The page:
Scientists have developed a thin polymer membrane, or nano-suit, that enhances survival in vacuum.
Takahiko Hariyama of the Hamamatsu University School of Medicine in Japan and his colleagues have found that bombarding creatures with electrons causes a thin polymer membrane to form around them, protecting them from the harsh conditions of vacuum.
The experiments were conducted on fruit fly larvae. When the larvae were put in a vacuum, it resulted in rapid dehydration and death. To protect them from dehydration, the scientists bombarded the larvae with electrons which formed a thin polymer membrane over the larvae. Under similar vacuum conditions, the larvae covered with the electron membrane survived and continued normal movements such as wiggling. These protected larvae even grew into health fruit flies, with no noticeable impact from their exposure to vacuum.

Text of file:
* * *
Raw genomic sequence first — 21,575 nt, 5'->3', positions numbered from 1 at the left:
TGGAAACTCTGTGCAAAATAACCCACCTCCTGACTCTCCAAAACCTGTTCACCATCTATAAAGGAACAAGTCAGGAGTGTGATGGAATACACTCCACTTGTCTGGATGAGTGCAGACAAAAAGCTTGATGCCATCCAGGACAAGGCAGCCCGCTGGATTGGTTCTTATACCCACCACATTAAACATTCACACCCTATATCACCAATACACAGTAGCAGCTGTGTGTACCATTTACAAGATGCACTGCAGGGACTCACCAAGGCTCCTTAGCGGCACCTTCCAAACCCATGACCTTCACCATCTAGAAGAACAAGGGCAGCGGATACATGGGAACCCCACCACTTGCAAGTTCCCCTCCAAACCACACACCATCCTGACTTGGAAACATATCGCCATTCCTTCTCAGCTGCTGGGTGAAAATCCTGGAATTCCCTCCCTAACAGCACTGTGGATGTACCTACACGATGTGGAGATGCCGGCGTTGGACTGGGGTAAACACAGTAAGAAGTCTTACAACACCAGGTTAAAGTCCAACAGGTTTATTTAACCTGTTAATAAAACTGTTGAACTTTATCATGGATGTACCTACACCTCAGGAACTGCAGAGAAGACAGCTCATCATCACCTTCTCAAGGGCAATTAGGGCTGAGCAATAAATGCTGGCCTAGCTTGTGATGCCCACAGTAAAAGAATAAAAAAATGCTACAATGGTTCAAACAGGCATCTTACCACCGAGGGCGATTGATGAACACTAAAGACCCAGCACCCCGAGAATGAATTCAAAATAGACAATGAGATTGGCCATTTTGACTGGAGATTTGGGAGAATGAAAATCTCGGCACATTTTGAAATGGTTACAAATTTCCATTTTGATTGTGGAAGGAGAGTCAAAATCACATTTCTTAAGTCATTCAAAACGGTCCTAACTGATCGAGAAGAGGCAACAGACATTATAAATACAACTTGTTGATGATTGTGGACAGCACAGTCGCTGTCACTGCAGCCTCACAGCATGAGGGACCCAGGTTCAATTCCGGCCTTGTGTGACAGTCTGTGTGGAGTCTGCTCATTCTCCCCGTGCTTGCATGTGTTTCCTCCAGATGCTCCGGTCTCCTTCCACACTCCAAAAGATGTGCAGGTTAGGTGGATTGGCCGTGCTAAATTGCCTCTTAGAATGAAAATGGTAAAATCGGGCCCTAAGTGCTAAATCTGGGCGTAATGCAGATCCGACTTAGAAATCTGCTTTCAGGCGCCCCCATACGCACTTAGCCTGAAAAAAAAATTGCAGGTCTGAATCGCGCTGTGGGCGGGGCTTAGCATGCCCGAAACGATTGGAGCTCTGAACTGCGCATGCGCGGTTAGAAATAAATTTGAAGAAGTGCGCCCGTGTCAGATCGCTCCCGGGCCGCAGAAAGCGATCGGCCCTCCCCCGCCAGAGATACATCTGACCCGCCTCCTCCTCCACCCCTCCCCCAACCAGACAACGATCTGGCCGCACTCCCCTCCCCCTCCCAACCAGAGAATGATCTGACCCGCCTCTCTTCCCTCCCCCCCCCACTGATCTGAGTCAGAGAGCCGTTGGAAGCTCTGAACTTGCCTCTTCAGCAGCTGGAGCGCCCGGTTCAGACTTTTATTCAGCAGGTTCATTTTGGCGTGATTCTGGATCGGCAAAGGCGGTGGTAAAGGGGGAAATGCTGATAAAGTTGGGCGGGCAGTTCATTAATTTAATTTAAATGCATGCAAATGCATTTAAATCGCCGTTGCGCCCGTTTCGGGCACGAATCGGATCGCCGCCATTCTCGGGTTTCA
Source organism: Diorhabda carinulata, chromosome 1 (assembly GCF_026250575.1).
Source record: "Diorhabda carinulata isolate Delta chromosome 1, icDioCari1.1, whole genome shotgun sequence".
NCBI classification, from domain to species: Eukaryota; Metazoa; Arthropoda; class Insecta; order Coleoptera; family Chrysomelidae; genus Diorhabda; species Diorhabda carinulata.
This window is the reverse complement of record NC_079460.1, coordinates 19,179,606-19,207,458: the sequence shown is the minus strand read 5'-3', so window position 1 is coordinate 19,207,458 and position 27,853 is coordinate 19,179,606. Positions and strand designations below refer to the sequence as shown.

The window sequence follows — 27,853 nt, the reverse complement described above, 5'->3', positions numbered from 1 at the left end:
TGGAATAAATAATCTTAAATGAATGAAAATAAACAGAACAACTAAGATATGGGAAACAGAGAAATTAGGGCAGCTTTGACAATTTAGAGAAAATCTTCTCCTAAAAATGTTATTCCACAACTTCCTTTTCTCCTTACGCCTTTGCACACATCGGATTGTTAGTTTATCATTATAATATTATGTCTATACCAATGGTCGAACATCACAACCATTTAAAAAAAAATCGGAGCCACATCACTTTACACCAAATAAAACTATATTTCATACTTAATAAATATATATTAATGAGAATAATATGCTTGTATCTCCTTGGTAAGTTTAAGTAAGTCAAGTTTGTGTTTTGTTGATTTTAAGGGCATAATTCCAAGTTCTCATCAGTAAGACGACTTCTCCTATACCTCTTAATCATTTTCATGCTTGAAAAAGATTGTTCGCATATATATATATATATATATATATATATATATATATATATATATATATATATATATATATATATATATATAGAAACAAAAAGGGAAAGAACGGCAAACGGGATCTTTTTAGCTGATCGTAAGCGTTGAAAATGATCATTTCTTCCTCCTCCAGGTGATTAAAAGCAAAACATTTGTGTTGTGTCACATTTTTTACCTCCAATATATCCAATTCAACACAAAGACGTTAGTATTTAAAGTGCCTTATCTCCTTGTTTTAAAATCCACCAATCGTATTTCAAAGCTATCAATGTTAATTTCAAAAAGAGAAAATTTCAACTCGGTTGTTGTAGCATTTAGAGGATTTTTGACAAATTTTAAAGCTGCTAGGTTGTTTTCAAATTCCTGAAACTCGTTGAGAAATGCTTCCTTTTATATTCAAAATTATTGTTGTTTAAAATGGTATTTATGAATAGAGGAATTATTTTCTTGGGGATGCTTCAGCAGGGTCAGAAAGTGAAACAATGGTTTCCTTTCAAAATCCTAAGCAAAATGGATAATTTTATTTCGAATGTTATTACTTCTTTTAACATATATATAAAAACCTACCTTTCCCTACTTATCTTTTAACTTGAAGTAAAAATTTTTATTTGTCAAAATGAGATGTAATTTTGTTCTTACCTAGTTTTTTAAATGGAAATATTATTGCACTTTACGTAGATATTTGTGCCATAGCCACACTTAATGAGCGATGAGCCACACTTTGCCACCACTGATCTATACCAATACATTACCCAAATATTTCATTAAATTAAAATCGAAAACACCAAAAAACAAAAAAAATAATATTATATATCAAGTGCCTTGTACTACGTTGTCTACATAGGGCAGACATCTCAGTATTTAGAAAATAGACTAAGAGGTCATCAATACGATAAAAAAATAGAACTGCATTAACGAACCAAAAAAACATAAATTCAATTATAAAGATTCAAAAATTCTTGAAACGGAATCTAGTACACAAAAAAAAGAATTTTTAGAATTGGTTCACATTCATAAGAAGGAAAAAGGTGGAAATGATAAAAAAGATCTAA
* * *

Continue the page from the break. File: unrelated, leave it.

Under a microscope, scientists discovered that due to the energy from the electrons, polymerization of the skin molecules had taken place, forming a very thin layer, approximately 50 to 100 billionths of a meter thick. The layer has characteristics such as good flexibility allowing motion of the larva, and is solid enough to keep its bodily gases and liquids from escaping.
“Even if we touched the surface, the surface did not break by our mechanical touch. It was almost like a miniature spacesuit,” said Hariyama.
The team also performed similar experiments on other insects like mosquitoes, ants, and sand hoppers. The results showed that the nano-suit protected these insects from dehydrating in vacuum as well.
“The finding is exciting,” said astrobiologist Lynn Rothschild of NASA’s Ames Research Center. “Imagine a flexible space shield, roughly the diameter of a human hair that could protect against dehydration and radiation.”
The nano-suit concept has vast application potential, including breakthroughs in Space Suit Technology.
Below, a wriggling larva does just fine under vacuum in its nano-suit: